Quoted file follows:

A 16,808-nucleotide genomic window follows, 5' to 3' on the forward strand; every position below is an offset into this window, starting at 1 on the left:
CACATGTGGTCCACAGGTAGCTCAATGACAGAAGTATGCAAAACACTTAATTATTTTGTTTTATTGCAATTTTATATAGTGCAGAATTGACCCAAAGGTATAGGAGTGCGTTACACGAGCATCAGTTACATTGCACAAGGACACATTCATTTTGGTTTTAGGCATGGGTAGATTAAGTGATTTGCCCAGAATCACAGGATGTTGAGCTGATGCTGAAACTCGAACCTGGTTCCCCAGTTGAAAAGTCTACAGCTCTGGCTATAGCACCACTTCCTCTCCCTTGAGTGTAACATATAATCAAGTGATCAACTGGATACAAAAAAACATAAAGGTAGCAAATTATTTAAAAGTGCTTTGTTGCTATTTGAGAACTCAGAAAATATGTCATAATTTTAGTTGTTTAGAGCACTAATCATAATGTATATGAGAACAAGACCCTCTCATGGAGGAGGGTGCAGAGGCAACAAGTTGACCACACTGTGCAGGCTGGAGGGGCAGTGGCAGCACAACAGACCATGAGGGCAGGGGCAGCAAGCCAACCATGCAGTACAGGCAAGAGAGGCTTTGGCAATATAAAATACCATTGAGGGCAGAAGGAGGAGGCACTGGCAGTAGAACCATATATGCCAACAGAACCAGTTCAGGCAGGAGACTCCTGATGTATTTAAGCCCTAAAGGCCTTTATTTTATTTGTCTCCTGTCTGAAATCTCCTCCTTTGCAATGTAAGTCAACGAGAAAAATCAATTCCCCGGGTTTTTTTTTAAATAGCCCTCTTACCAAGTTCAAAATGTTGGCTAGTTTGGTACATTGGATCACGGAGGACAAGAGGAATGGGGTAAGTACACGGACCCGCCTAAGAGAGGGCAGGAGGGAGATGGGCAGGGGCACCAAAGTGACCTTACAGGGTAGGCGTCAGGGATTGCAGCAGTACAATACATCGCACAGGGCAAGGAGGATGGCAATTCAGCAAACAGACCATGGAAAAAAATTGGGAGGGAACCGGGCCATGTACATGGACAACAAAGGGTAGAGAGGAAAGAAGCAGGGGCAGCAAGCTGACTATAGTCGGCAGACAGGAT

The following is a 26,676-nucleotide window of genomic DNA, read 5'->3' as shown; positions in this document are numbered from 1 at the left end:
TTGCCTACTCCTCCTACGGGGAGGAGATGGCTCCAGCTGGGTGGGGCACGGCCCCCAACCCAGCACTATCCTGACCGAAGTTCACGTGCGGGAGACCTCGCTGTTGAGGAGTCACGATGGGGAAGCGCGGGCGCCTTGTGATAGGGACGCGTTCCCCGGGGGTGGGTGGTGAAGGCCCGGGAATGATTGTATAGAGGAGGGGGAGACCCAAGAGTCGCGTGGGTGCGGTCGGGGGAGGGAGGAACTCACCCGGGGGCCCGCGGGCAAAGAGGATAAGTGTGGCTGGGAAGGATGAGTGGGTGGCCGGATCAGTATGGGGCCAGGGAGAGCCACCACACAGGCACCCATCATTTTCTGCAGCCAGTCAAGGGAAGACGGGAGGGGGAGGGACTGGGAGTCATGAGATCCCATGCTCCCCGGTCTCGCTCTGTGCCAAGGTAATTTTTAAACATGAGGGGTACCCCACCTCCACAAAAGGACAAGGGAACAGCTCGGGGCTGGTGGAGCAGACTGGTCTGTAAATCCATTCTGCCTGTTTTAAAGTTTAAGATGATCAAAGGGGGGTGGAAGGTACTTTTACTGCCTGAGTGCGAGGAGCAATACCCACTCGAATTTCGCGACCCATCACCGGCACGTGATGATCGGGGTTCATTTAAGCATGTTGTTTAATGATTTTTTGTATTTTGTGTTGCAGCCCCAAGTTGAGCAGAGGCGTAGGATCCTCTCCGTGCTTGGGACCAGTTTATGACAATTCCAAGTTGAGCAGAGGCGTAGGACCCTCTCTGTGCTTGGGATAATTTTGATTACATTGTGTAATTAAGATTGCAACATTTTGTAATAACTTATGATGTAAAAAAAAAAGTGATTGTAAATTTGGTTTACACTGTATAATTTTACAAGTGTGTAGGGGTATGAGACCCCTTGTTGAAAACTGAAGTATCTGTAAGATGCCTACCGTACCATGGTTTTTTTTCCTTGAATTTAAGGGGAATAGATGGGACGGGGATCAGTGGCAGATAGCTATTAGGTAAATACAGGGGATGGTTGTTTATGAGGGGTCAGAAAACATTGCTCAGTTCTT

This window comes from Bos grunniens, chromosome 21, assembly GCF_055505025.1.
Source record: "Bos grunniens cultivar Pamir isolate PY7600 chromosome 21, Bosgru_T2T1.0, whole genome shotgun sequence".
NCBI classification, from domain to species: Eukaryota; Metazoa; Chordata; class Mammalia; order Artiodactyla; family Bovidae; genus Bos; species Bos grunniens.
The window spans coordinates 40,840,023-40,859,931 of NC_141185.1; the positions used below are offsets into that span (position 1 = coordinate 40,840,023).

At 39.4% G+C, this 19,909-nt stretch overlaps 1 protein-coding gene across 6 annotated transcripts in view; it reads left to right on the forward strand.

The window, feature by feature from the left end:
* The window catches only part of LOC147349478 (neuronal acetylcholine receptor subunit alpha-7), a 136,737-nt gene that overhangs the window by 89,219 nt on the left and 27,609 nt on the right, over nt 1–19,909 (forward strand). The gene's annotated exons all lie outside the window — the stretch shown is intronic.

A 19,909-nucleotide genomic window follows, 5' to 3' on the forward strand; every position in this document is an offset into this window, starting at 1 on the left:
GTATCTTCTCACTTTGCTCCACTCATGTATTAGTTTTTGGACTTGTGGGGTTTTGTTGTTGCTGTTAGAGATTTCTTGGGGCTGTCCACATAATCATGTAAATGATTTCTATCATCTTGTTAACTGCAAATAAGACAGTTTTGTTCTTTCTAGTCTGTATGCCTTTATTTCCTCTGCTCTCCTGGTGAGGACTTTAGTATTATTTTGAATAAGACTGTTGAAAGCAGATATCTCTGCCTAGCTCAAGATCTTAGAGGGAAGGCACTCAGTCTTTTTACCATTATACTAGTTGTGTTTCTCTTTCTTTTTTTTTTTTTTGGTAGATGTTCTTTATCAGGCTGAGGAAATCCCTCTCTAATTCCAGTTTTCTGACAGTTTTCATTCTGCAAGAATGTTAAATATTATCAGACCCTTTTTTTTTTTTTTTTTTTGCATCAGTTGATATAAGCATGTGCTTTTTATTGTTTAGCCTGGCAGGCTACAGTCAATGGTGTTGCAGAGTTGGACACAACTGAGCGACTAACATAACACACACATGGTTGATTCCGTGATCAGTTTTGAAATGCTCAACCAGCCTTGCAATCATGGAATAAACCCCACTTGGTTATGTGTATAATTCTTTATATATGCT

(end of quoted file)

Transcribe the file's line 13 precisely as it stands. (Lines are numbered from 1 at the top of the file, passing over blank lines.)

GTATCTTCTCACTTTGCTCCACTCATGTATTAGTTTTTGGACTTGTGGGGTTTTGTTGTTGCTGTTAGAGATTTCTTGGGGCTGTCCACATAATCATGTAAATGATTTCTATCATCTTGTTAACTGCAAATAAGACAGTTTTGTTCTTTCTAGTCTGTATGCCTTTATTTCCTCTGCTCTCCTGGTGAGGACTTTAGTATTATTTTGAATAAGACTGTTGAAAGCAGATATCTCTGCCTAGCTCAAGATCTTAGAGGGAAGGCACTCAGTCTTTTTACCATTATACTAGTTGTGTTTCTCTTTCTTTTTTTTTTTTTTGGTAGATGTTCTTTATCAGGCTGAGGAAATCCCTCTCTAATTCCAGTTTTCTGACAGTTTTCATTCTGCAAGAATGTTAAATATTATCAGACCCTTTTTTTTTTTTTTTTTTTGCATCAGTTGATATAAGCATGTGCTTTTTATTGTTTAGCCTGGCAGGCTACAGTCAATGGTGTTGCAGAGTTGGACACAACTGAGCGACTAACATAACACACACATGGTTGATTCCGTGATCAGTTTTGAAATGCTCAACCAGCCTTGCAATCATGGAATAAACCCCACTTGGTTATGTGTATAATTCTTTATATATGCT